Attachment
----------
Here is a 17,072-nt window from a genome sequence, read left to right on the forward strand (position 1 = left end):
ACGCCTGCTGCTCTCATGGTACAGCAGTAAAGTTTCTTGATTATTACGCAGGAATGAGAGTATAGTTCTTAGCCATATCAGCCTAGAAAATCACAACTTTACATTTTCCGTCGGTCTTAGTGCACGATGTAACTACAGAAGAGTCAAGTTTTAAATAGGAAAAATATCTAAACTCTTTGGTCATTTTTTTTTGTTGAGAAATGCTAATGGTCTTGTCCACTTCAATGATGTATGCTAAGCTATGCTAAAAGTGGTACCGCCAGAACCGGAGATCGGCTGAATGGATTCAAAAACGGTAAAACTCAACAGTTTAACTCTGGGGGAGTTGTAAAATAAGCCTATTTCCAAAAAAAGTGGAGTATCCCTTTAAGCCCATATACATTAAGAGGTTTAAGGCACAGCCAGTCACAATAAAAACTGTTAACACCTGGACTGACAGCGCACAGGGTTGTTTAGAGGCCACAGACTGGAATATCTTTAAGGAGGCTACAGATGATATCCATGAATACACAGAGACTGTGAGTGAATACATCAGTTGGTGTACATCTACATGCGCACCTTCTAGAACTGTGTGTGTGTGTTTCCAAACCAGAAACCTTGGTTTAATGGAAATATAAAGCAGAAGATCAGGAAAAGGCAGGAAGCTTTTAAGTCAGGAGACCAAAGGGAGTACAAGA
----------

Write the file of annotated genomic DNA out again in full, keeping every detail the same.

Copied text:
Here is a 17,072-nt window from a genome sequence, read left to right on the forward strand (position 1 = left end):
ACGCCTGCTGCTCTCATGGTACAGCAGTAAAGTTTCTTGATTATTACGCAGGAATGAGAGTATAGTTCTTAGCCATATCAGCCTAGAAAATCACAACTTTACATTTTCCGTCGGTCTTAGTGCACGATGTAACTACAGAAGAGTCAAGTTTTAAATAGGAAAAATATCTAAACTCTTTGGTCATTTTTTTTTGTTGAGAAATGCTAATGGTCTTGTCCACTTCAATGATGTATGCTAAGCTATGCTAAAAGTGGTACCGCCAGAACCGGAGATCGGCTGAATGGATTCAAAAACGGTAAAACTCAACAGTTTAACTCTGGGGGAGTTGTAAAATAAGCCTATTTCCAAAAAAAGTGGAGTATCCCTTTAAGCCCATATACATTAAGAGGTTTAAGGCACAGCCAGTCACAATAAAAACTGTTAACACCTGGACTGACAGCGCACAGGGTTGTTTAGAGGCCACAGACTGGAATATCTTTAAGGAGGCTACAGATGATATCCATGAATACACAGAGACTGTGAGTGAATACATCAGTTGGTGTACATCTACATGCGCACCTTCTAGAACTGTGTGTGTGTGTTTCCAAACCAGAAACCTTGGTTTAATGGAAATATAAAGCAGAAGATCAGGAAAAGGCAGGAAGCTTTTAAGTCAGGAGACCAAAGGGAGTACAAGA